With the closure of the magnificent St Columba's Parish building in Largs, a campaign has begun to try to save the historic church organ.

A spokesman for the campaign group, and also former organist Rhona Gourley, both hit out this week at the Church of Scotland, which is accused of neglecting its heritage.

What does St Columba's have in common with the Royal Albert Hall and St Paul's in London, and many other cathedrals across the country?

They all house famous Willis pipe organs, built by the Henry Willis company, which started in the 19th century and is still going today for the maintenance and upkeep of the unique musical masterpieces.

Chris Bragg has formed an organisation called 'Sowne of Organe', to preserve and find a future for what he calls "the splendid and unaltered example" of the St Columba's Parish organ (pictured).

It is one half of a pair of organs commissioned in 1892, the other likewise unaltered in Clark Memorial Church, which is now renamed as Largs Community Church. 

The adjacent St John's has also closed permanently for services.

Aware that access to St Columba's is due to cease in the summer, Chris has urged that plans are drawn up to take the expensive, substantial instrument, with its 16-foot facade, pedal trombone and special key action, to a place of safety.

He told me: "Very few organs, by Henry Willis, of such scale are as well preserved. In the 20 years prior to the Largs commission, Willis had built new organs for the Royal Albert Hall and St Paul's Cathedral in London, as well as in Durham, Salisbury, Truro, Hereford, Edinburgh (St Mary's), Glasgow and Exeter.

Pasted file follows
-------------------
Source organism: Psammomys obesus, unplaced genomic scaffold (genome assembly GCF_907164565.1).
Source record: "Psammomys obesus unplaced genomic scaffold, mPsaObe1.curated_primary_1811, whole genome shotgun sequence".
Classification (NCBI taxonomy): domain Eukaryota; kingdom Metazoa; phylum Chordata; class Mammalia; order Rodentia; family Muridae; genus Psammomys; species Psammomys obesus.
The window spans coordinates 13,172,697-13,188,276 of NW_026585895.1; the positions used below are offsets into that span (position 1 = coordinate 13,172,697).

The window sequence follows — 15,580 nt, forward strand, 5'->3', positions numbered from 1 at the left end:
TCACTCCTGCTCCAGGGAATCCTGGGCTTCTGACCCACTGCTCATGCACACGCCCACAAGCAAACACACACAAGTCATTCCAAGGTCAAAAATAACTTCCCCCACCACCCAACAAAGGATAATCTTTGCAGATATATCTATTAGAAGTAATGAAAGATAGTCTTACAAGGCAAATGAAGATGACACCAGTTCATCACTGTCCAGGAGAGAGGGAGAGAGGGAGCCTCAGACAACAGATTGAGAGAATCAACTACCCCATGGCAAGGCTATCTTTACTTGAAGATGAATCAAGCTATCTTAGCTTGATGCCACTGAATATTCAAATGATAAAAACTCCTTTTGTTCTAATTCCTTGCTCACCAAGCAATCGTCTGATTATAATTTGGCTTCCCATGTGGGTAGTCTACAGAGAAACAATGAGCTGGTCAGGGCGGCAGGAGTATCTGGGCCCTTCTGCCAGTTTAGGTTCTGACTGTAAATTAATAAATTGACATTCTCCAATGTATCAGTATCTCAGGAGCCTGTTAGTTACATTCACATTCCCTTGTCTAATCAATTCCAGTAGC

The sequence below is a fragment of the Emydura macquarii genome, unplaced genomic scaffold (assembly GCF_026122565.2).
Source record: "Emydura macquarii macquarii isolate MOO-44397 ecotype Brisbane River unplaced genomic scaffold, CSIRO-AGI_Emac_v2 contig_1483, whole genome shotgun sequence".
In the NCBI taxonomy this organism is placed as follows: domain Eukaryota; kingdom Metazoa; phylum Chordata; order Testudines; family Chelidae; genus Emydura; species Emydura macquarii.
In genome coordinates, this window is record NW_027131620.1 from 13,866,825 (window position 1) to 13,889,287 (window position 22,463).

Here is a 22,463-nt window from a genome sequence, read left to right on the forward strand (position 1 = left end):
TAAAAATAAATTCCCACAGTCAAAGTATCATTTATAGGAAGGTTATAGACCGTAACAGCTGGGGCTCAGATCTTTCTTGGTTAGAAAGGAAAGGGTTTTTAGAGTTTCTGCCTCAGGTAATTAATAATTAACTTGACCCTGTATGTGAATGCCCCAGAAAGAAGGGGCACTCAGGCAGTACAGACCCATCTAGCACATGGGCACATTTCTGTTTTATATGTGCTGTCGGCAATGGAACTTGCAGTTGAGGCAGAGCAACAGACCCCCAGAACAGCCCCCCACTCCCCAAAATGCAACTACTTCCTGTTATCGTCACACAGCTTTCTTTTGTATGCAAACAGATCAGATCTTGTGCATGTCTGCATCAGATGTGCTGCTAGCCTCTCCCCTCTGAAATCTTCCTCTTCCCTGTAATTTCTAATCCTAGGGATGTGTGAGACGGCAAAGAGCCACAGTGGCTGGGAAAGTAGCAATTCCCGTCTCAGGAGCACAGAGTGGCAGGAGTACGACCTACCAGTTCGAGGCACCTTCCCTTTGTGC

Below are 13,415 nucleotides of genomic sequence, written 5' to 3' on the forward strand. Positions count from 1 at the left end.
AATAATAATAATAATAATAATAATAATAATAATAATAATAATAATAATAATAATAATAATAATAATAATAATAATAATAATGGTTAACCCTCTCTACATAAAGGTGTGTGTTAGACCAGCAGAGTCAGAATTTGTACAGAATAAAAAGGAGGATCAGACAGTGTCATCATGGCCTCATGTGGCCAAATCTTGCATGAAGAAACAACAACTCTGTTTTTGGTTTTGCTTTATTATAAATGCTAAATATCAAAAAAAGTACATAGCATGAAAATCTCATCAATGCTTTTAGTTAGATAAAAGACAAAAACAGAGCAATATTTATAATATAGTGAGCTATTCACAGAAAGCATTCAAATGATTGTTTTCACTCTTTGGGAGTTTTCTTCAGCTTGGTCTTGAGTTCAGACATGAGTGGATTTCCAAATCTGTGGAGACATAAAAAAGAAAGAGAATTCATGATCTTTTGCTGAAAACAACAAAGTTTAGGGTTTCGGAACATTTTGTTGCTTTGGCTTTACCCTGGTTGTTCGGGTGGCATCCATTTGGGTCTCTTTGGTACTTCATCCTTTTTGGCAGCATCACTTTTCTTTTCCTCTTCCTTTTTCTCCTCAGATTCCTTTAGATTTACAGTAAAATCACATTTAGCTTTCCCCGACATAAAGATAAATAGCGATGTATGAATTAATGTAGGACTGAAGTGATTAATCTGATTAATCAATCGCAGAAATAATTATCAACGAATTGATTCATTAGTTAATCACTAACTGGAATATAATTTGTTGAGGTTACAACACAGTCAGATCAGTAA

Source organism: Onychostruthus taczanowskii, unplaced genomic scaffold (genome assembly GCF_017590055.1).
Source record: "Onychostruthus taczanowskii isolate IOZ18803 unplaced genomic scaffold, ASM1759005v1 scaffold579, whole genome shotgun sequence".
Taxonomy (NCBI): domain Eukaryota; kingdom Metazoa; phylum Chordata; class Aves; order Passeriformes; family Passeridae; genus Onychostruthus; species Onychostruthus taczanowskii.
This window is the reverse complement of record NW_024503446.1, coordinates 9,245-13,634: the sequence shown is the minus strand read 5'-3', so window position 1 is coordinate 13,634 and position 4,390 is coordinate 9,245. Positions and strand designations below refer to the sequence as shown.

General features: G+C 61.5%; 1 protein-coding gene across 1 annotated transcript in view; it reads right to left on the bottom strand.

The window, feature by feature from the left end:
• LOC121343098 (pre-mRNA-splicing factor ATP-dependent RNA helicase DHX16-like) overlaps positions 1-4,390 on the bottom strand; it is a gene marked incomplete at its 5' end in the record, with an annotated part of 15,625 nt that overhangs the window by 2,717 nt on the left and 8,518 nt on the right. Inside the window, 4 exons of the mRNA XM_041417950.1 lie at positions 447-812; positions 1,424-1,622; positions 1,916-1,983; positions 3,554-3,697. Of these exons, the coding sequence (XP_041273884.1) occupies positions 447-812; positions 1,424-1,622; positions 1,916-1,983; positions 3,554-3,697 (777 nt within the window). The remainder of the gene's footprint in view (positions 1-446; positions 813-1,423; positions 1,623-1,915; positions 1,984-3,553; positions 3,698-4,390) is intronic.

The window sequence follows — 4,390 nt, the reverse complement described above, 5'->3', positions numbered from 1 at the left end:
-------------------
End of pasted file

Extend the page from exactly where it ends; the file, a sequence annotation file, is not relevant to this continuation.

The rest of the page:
" All of these organs survive, but all have been altered technically or tonally to a greater or lesser extent. Largs remains as Willis left it."

Chris has expressed scathing criticism, alleging: "As the Church of Scotland refuses to take any responsibility for the conservation of the cultural and heritage assets housed in the churches, which they are currently in the process of closing, it is left to a small number of us to fight for their futures." 

Former St Columba's organist Rhona Gourley has weighed in accusing the church of continuing a course of "destroying part of Scotland's heritage".

The Sowne of Organe group seeks to document Scotland's unaltered historic organs and to advocate for them through public events. They intend to survey and record the organ at St Columba's, hosting a public event in the town on the afternoon of June 1.

Henry Willis, also known as "Father" Willis, was an English organ player and builder who is regarded as the foremost organ builder of the Victorian era.

Among other items of significant historic value in St Columba's are the huge outstanding stained glass windows by Douglas Strachan.

The Church of Scotland was approached for comment.

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Thought for the Week: Working hard for something we don't care about is called stress. Working hard for something we love is called passion.

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I must mention that I am honoured that the new facility within the Brisbane House Hotel has been named The Cochrane Suite. 

It was only a matter of time although I am holding out for a statue to be erected in Gallowgate Square.

Okay, so it could perhaps be some other more famous Cochrane which, incidentally, is the 224th most common name in Scotland. We Cochranes have been the Earls of Dundonald down through the centuries.

Indeed, Archibald Cochrane, the 9th Earl, is renowned for making bread from potatoes. The inventor of the tattie scone.

Before I came along, there was another Lord Cochrane (well, why not?) who was infamous for being sacked by the Royal Navy for gambling on the Stock Exchange. However, he was reinstated after becoming an heroic Admiral for both the navies of Brazil and Chile.

Incidentally, he was court-martialled for "flippancy". (Editor's note: So that's where you get it.)

And, yes, I am available should the ribbon need cutting at the refurbished Brisbane House. A large glass of Malbec would be sufficient reward.